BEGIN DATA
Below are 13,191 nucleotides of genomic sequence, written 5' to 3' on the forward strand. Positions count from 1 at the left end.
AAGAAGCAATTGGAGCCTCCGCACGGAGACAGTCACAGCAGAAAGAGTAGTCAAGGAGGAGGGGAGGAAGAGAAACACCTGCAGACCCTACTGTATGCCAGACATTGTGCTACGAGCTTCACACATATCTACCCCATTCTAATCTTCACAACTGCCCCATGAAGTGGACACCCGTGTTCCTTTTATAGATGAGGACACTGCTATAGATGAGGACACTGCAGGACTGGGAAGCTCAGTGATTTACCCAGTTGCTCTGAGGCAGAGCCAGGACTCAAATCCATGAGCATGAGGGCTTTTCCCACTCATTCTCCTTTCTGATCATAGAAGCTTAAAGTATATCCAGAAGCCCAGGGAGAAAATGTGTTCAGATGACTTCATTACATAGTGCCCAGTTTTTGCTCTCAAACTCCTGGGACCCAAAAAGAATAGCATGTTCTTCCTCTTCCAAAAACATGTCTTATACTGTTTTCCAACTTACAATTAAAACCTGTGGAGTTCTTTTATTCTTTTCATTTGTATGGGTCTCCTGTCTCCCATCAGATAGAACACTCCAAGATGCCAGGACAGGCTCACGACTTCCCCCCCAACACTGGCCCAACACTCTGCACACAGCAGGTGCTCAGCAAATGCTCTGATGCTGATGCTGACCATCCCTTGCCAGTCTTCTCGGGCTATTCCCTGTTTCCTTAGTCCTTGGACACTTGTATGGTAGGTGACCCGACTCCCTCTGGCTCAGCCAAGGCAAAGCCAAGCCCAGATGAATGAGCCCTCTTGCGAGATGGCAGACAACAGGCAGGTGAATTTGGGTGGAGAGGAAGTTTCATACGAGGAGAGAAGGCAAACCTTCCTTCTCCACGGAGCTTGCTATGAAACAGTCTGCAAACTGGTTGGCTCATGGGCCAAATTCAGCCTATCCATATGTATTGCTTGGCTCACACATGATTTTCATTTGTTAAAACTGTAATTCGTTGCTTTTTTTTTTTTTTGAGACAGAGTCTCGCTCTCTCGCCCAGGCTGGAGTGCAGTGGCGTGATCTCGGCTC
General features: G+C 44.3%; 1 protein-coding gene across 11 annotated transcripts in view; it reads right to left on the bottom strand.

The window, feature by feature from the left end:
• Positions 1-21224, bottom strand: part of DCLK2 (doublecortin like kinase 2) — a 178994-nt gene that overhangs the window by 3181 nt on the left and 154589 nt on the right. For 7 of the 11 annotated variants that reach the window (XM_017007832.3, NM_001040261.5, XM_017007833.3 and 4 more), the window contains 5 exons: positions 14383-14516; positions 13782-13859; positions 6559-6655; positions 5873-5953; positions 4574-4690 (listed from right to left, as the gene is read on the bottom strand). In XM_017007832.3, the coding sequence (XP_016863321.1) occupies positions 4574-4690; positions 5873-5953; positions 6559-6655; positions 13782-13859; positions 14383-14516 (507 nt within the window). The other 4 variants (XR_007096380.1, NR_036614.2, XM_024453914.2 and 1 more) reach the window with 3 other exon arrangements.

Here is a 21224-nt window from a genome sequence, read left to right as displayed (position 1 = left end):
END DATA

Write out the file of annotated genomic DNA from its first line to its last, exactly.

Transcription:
Below are 13,191 nucleotides of genomic sequence, written 5' to 3' on the forward strand. Positions count from 1 at the left end.
AAGAAGCAATTGGAGCCTCCGCACGGAGACAGTCACAGCAGAAAGAGTAGTCAAGGAGGAGGGGAGGAAGAGAAACACCTGCAGACCCTACTGTATGCCAGACATTGTGCTACGAGCTTCACACATATCTACCCCATTCTAATCTTCACAACTGCCCCATGAAGTGGACACCCGTGTTCCTTTTATAGATGAGGACACTGCTATAGATGAGGACACTGCAGGACTGGGAAGCTCAGTGATTTACCCAGTTGCTCTGAGGCAGAGCCAGGACTCAAATCCATGAGCATGAGGGCTTTTCCCACTCATTCTCCTTTCTGATCATAGAAGCTTAAAGTATATCCAGAAGCCCAGGGAGAAAATGTGTTCAGATGACTTCATTACATAGTGCCCAGTTTTTGCTCTCAAACTCCTGGGACCCAAAAAGAATAGCATGTTCTTCCTCTTCCAAAAACATGTCTTATACTGTTTTCCAACTTACAATTAAAACCTGTGGAGTTCTTTTATTCTTTTCATTTGTATGGGTCTCCTGTCTCCCATCAGATAGAACACTCCAAGATGCCAGGACAGGCTCACGACTTCCCCCCCAACACTGGCCCAACACTCTGCACACAGCAGGTGCTCAGCAAATGCTCTGATGCTGATGCTGACCATCCCTTGCCAGTCTTCTCGGGCTATTCCCTGTTTCCTTAGTCCTTGGACACTTGTATGGTAGGTGACCCGACTCCCTCTGGCTCAGCCAAGGCAAAGCCAAGCCCAGATGAATGAGCCCTCTTGCGAGATGGCAGACAACAGGCAGGTGAATTTGGGTGGAGAGGAAGTTTCATACGAGGAGAGAAGGCAAACCTTCCTTCTCCACGGAGCTTGCTATGAAACAGTCTGCAAACTGGTTGGCTCATGGGCCAAATTCAGCCTATCCATATGTATTGCTTGGCTCACACATGATTTTCATTTGTTAAAACTGTAATTCGTTGCTTTTTTTTTTTTTTGAGACAGAGTCTCGCTCTCTCGCCCAGGCTGGAGTGCAGTGGCGTGATCTCGGCTC
General features: G+C 44.3%; 1 protein-coding gene across 11 annotated transcripts in view; it reads right to left on the bottom strand.

The window, feature by feature from the left end:
• Positions 1-21224, bottom strand: part of DCLK2 (doublecortin like kinase 2) — a 178994-nt gene that overhangs the window by 3181 nt on the left and 154589 nt on the right. For 7 of the 11 annotated variants that reach the window (XM_017007832.3, NM_001040261.5, XM_017007833.3 and 4 more), the window contains 5 exons: positions 14383-14516; positions 13782-13859; positions 6559-6655; positions 5873-5953; positions 4574-4690 (listed from right to left, as the gene is read on the bottom strand). In XM_017007832.3, the coding sequence (XP_016863321.1) occupies positions 4574-4690; positions 5873-5953; positions 6559-6655; positions 13782-13859; positions 14383-14516 (507 nt within the window). The other 4 variants (XR_007096380.1, NR_036614.2, XM_024453914.2 and 1 more) reach the window with 3 other exon arrangements.

Here is a 21224-nt window from a genome sequence, read left to right as displayed (position 1 = left end):